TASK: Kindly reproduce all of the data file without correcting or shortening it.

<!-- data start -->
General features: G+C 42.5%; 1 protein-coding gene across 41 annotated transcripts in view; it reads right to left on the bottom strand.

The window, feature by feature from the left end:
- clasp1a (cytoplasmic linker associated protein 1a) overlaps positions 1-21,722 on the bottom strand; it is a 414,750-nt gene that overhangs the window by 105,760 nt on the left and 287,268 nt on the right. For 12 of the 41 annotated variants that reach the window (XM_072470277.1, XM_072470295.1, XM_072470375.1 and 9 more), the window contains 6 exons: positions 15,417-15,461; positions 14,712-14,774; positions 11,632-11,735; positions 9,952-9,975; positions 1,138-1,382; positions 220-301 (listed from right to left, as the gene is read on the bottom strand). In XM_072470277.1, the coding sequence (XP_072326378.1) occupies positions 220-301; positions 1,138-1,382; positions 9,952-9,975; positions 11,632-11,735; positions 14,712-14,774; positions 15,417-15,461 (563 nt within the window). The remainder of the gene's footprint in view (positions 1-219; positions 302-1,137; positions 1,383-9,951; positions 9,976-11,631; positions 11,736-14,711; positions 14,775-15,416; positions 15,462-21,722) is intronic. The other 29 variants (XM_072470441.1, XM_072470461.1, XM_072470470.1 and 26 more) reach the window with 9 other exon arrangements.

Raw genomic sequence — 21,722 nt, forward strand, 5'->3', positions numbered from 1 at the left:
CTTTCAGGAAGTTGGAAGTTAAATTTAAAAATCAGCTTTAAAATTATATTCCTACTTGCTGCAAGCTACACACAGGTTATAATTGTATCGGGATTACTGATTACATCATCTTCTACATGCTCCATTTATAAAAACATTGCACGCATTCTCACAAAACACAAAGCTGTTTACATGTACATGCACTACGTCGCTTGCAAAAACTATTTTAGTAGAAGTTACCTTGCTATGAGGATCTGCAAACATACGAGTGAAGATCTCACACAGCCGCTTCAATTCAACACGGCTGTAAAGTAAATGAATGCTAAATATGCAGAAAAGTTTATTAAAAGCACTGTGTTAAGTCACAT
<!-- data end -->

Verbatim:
General features: G+C 42.5%; 1 protein-coding gene across 41 annotated transcripts in view; it reads right to left on the bottom strand.

The window, feature by feature from the left end:
- clasp1a (cytoplasmic linker associated protein 1a) overlaps positions 1-21,722 on the bottom strand; it is a 414,750-nt gene that overhangs the window by 105,760 nt on the left and 287,268 nt on the right. For 12 of the 41 annotated variants that reach the window (XM_072470277.1, XM_072470295.1, XM_072470375.1 and 9 more), the window contains 6 exons: positions 15,417-15,461; positions 14,712-14,774; positions 11,632-11,735; positions 9,952-9,975; positions 1,138-1,382; positions 220-301 (listed from right to left, as the gene is read on the bottom strand). In XM_072470277.1, the coding sequence (XP_072326378.1) occupies positions 220-301; positions 1,138-1,382; positions 9,952-9,975; positions 11,632-11,735; positions 14,712-14,774; positions 15,417-15,461 (563 nt within the window). The remainder of the gene's footprint in view (positions 1-219; positions 302-1,137; positions 1,383-9,951; positions 9,976-11,631; positions 11,736-14,711; positions 14,775-15,416; positions 15,462-21,722) is intronic. The other 29 variants (XM_072470441.1, XM_072470461.1, XM_072470470.1 and 26 more) reach the window with 9 other exon arrangements.

Raw genomic sequence — 21,722 nt, forward strand, 5'->3', positions numbered from 1 at the left:
CTTTCAGGAAGTTGGAAGTTAAATTTAAAAATCAGCTTTAAAATTATATTCCTACTTGCTGCAAGCTACACACAGGTTATAATTGTATCGGGATTACTGATTACATCATCTTCTACATGCTCCATTTATAAAAACATTGCACGCATTCTCACAAAACACAAAGCTGTTTACATGTACATGCACTACGTCGCTTGCAAAAACTATTTTAGTAGAAGTTACCTTGCTATGAGGATCTGCAAACATACGAGTGAAGATCTCACACAGCCGCTTCAATTCAACACGGCTGTAAAGTAAATGAATGCTAAATATGCAGAAAAGTTTATTAAAAGCACTGTGTTAAGTCACAT